The Walden Effect: Farming, simple living, permaculture, and invention.

Planning a forest garden, part I

The young orchard which we'll be turning into a forest garden.For this week's lunchtime series, I thought you all might enjoy seeing the initial planning stages for our new forest garden.  This photo shows the area we'll be working with --- the worst part of our garden, full of weeds and waterlogged clay soil.  The book recommends first articulating our broad goals and the specific factors we hope to use to achieve those goals, speaking in the present tense from five or ten years in the future when our goals have been met:

My barnside permaculture is primarily an orchard of fruit trees with a shrub and herb layer which rounds out the ecosystem and promotes the growth of the trees.  It is also a tranquil nook which tempts me to relax and enjoy the outdoors in summer and winter.  As the herbs and shrubs expand, I use their propagules to spread permaculture ideas into other garden areas, experimenting as I go.


The specifics:

  1. Fruit trees fill the canopy and are the main source of long term maintenance work.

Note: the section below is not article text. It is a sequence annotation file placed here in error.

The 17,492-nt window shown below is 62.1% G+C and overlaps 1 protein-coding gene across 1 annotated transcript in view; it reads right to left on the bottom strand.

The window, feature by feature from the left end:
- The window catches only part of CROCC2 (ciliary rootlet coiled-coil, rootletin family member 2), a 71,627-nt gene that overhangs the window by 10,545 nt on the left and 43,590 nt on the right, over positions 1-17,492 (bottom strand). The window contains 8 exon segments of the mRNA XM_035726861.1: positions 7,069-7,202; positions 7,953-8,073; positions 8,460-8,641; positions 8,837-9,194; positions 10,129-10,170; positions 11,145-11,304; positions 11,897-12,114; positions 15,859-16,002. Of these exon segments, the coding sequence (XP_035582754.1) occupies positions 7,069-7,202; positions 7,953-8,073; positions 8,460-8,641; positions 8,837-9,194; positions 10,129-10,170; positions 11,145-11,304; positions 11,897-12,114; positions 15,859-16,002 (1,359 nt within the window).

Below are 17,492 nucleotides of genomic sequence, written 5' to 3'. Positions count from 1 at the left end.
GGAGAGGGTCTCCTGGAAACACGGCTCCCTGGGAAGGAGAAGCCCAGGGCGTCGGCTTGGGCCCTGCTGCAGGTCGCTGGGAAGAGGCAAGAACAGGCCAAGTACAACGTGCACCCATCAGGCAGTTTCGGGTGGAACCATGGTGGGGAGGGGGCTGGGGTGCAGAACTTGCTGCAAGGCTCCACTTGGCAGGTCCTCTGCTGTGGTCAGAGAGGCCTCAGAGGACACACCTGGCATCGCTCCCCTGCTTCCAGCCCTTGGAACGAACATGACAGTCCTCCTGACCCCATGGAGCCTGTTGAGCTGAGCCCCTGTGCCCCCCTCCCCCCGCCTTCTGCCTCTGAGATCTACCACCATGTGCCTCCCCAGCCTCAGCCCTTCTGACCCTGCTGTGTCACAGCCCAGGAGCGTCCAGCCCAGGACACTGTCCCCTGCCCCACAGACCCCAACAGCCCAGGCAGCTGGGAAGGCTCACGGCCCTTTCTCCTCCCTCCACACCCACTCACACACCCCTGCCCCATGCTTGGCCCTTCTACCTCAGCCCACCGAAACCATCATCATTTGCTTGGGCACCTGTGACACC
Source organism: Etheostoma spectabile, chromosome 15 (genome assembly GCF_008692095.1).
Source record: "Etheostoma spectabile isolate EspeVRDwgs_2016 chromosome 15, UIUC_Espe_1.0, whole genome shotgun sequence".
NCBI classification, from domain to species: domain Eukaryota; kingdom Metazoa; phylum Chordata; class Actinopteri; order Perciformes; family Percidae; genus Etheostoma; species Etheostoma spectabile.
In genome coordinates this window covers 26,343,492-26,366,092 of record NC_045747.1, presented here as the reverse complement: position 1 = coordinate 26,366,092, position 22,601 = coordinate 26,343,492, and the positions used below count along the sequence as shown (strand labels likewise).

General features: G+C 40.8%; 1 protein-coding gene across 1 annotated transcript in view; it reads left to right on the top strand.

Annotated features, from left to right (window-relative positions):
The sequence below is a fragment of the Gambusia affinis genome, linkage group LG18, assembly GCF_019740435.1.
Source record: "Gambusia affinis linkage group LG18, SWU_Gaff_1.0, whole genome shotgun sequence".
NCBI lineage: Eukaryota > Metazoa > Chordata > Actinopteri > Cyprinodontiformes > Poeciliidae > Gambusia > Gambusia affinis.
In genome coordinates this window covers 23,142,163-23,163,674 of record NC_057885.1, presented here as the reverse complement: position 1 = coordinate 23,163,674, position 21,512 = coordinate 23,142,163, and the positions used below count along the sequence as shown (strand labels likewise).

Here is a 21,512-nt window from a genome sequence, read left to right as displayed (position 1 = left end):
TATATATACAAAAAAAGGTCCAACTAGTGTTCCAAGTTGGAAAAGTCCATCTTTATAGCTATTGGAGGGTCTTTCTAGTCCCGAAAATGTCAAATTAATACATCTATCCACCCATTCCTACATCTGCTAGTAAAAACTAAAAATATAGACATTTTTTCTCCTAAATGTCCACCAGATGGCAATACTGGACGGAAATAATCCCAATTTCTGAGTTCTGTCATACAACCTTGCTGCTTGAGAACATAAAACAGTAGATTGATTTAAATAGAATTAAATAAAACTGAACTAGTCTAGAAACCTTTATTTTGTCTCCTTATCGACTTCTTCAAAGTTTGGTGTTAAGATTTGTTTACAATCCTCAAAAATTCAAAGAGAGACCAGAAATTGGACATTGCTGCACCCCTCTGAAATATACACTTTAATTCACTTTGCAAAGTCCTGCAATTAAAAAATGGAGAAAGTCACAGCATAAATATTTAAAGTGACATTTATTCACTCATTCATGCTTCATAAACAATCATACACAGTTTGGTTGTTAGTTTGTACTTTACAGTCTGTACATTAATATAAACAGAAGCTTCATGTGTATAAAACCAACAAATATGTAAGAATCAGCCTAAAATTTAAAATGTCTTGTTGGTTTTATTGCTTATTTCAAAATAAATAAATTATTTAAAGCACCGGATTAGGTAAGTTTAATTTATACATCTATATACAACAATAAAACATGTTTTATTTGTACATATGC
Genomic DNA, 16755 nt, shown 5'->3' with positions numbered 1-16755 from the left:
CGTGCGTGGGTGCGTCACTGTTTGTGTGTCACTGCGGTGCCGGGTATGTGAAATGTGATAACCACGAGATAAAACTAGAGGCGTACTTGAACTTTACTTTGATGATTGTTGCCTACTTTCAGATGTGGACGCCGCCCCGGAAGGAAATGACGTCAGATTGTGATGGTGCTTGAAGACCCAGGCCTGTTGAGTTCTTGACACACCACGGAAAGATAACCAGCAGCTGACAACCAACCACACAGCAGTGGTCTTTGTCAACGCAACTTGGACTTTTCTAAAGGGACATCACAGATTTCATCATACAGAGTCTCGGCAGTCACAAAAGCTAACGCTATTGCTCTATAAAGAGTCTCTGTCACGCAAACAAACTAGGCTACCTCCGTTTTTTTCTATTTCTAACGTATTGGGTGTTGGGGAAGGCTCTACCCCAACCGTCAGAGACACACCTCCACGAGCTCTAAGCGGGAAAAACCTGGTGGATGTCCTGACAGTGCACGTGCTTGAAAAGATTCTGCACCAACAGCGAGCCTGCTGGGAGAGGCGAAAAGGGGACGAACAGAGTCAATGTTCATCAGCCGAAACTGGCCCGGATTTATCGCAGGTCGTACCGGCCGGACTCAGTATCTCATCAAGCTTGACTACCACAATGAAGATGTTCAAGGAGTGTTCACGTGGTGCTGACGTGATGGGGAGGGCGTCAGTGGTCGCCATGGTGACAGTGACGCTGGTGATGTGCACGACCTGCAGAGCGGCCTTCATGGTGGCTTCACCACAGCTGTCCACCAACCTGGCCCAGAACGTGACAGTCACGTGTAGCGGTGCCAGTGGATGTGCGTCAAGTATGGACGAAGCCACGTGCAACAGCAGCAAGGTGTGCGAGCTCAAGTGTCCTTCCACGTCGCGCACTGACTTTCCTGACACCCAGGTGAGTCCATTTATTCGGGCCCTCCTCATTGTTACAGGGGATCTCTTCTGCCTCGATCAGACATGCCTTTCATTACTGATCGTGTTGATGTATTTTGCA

• 3 apples, 1 nectarine, 1 plum
    • trellised grapes
  2. Although initial construction work is intense, long term ground level maintenance is minimized (ie. little or no mowing!)
    • Perennial herbs and shrubs are chosen first for fertility, nectary, and groundcover purposes to improve the poor soil, attract beneficial wildlife, and outcompete invasives.  Most species are freely available from my garden or nearby woods.
    • Wet areas are ditched to create wetlands with dry areas in between.
  3. Deer are barred from entry.
    • Fence, chicken moat, or thicket/hedge?
  4. Restful nook with winter sun and summer shade, near water.
  5. Outdoor picnic/work area near trailer with lawn or other high traffic, soft groundcover.



This post is part of our Planning The Forest Garden lunchtime series.  Read all of the entries:




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About us: Anna Hess and Mark Hamilton spent over a decade living self-sufficiently in the mountains of Virginia before moving north to start over from scratch in the foothills of Ohio. They've experimented with permaculture, no-till gardening, trailersteading, home-based microbusinesses and much more, writing about their adventures in both blogs and books.



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What is a chicken moat?
Comment by Sheila Mon Mar 2 19:13:48 2009
All shall be explained on Friday.... Stay tuned. :-)
Comment by anna Tue Mar 3 08:53:24 2009





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